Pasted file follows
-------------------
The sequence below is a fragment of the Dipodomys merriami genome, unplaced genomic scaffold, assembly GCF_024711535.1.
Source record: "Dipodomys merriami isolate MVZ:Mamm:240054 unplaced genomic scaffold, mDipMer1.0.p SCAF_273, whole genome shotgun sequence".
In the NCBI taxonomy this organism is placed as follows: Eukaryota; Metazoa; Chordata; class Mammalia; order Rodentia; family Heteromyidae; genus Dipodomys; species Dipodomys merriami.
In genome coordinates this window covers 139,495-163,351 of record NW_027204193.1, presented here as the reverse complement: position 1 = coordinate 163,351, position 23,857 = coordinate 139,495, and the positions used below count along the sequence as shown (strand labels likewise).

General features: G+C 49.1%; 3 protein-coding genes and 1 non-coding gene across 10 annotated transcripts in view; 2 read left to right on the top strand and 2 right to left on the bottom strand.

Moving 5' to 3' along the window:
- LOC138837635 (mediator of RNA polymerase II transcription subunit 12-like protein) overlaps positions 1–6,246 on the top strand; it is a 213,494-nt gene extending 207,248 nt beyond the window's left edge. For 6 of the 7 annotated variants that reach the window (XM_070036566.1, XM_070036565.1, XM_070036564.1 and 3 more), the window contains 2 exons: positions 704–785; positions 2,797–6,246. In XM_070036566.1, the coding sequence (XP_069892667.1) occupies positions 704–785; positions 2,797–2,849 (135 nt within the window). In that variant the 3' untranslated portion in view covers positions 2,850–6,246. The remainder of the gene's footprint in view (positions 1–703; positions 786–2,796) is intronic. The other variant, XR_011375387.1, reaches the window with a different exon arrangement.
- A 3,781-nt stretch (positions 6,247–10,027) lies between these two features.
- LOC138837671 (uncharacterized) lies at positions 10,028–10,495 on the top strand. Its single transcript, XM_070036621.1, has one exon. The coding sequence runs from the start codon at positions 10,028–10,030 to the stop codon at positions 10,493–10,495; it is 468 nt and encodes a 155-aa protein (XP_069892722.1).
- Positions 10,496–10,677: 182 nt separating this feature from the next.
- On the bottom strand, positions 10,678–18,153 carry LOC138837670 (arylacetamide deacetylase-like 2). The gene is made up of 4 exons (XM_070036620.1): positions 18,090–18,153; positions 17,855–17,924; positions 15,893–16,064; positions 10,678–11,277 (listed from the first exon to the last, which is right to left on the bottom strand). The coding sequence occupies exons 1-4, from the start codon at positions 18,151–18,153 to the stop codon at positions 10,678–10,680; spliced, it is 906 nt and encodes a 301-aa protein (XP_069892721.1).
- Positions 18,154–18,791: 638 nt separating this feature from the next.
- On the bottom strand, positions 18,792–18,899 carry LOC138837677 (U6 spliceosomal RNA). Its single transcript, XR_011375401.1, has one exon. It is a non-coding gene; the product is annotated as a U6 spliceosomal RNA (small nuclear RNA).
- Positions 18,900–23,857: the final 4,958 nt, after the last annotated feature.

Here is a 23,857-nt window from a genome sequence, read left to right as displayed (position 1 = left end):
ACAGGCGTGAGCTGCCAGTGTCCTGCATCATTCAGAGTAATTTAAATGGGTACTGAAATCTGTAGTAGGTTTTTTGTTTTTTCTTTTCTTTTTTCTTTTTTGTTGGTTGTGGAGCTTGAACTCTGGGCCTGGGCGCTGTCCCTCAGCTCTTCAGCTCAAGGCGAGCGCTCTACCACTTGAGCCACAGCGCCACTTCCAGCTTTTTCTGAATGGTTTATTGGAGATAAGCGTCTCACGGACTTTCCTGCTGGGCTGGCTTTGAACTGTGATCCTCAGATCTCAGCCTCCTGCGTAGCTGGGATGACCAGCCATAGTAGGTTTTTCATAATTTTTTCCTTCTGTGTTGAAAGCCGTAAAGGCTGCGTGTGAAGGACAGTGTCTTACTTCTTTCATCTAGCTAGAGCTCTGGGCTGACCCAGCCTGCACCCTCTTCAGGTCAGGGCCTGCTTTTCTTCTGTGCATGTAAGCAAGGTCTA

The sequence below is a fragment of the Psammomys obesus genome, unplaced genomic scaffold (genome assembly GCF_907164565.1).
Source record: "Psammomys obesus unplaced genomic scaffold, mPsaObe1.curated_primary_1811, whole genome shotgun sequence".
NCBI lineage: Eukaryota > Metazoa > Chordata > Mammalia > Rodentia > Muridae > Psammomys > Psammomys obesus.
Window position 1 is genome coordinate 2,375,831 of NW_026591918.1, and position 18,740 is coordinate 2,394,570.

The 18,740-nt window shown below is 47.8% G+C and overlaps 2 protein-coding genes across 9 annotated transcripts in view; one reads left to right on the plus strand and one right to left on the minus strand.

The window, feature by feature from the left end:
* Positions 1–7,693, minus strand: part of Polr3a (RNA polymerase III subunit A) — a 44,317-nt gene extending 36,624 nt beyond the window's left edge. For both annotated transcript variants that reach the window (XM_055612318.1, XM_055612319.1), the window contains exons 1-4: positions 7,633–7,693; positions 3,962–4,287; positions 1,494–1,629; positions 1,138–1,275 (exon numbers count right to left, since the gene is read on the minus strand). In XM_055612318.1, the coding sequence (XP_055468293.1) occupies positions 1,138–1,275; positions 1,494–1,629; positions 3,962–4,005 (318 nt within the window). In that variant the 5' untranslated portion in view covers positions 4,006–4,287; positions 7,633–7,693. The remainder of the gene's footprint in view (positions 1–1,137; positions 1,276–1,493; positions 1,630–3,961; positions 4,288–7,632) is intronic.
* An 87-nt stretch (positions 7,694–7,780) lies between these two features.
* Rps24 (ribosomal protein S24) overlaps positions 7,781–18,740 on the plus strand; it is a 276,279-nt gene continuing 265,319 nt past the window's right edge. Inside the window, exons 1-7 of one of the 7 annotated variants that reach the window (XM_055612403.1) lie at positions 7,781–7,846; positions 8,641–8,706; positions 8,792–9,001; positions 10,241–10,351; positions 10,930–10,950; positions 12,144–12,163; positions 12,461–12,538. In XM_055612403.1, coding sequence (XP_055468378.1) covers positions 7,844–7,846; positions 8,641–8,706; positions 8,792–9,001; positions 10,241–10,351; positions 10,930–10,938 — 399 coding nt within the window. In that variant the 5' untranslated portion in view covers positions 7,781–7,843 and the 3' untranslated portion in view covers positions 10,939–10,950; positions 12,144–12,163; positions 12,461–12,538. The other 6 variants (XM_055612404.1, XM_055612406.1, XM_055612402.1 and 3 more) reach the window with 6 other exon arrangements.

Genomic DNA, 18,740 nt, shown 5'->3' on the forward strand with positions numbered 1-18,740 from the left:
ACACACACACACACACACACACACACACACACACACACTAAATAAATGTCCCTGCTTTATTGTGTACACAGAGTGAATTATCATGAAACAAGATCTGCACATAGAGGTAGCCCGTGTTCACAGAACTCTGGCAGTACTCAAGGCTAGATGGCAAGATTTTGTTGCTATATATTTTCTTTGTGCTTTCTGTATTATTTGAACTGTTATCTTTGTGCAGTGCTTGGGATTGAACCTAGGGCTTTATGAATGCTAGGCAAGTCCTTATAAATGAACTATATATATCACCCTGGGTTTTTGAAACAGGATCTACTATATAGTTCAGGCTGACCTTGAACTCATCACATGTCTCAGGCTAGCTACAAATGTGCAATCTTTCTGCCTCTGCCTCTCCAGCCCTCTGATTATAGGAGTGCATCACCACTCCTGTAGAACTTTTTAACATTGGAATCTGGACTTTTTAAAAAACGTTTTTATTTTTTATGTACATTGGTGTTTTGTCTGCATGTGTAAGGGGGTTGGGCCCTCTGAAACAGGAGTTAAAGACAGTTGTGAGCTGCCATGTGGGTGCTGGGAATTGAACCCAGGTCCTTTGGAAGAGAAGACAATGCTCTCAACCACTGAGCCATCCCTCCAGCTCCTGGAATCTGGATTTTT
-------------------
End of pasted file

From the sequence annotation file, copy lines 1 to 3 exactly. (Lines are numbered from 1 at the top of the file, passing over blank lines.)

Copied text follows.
The sequence below is a fragment of the Dipodomys merriami genome, unplaced genomic scaffold, assembly GCF_024711535.1.
Source record: "Dipodomys merriami isolate MVZ:Mamm:240054 unplaced genomic scaffold, mDipMer1.0.p SCAF_273, whole genome shotgun sequence".
In the NCBI taxonomy this organism is placed as follows: Eukaryota; Metazoa; Chordata; class Mammalia; order Rodentia; family Heteromyidae; genus Dipodomys; species Dipodomys merriami.